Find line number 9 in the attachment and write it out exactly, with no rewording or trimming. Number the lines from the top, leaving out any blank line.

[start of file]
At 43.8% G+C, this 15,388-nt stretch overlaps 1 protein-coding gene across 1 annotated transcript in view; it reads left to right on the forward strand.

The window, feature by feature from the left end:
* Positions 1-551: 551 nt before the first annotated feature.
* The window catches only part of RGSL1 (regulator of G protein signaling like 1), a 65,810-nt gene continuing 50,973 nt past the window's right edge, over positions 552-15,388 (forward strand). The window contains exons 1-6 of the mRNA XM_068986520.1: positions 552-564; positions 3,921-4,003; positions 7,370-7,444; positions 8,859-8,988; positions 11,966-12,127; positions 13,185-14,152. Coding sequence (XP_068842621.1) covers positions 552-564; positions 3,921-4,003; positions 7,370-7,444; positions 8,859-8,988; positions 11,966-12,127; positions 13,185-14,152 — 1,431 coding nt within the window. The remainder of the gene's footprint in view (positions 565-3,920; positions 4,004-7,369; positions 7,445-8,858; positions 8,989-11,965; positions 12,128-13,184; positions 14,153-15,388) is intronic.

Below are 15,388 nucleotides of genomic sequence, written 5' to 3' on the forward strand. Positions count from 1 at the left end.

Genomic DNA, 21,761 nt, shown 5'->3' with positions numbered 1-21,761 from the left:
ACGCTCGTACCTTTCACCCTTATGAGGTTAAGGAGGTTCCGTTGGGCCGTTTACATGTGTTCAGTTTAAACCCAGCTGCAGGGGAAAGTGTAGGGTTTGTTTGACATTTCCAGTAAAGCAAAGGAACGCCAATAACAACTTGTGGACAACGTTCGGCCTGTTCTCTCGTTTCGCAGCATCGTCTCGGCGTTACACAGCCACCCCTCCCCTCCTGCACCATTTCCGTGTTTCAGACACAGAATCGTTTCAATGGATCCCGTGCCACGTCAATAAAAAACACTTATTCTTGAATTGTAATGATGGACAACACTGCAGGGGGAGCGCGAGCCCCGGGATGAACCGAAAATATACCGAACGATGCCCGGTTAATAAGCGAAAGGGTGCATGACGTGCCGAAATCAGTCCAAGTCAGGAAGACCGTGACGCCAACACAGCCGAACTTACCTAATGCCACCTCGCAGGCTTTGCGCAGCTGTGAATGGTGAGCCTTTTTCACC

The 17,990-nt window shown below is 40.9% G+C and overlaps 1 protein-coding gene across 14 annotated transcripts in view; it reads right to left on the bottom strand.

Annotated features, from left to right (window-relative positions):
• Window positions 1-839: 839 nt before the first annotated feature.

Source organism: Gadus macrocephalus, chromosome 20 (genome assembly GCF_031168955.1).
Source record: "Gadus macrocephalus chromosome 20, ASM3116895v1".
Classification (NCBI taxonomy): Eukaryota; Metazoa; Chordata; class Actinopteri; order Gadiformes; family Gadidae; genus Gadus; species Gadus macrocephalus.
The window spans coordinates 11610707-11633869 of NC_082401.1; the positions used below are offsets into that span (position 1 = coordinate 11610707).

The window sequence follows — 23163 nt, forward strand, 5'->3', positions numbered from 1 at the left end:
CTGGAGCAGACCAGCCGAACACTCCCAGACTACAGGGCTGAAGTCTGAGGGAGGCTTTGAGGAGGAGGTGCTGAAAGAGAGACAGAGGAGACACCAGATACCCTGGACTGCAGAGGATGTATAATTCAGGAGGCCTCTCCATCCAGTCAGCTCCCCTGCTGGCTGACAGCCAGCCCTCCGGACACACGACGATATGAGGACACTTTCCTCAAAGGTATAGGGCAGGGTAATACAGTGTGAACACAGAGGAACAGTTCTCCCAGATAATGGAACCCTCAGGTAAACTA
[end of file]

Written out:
Annotated features, from left to right (window-relative positions):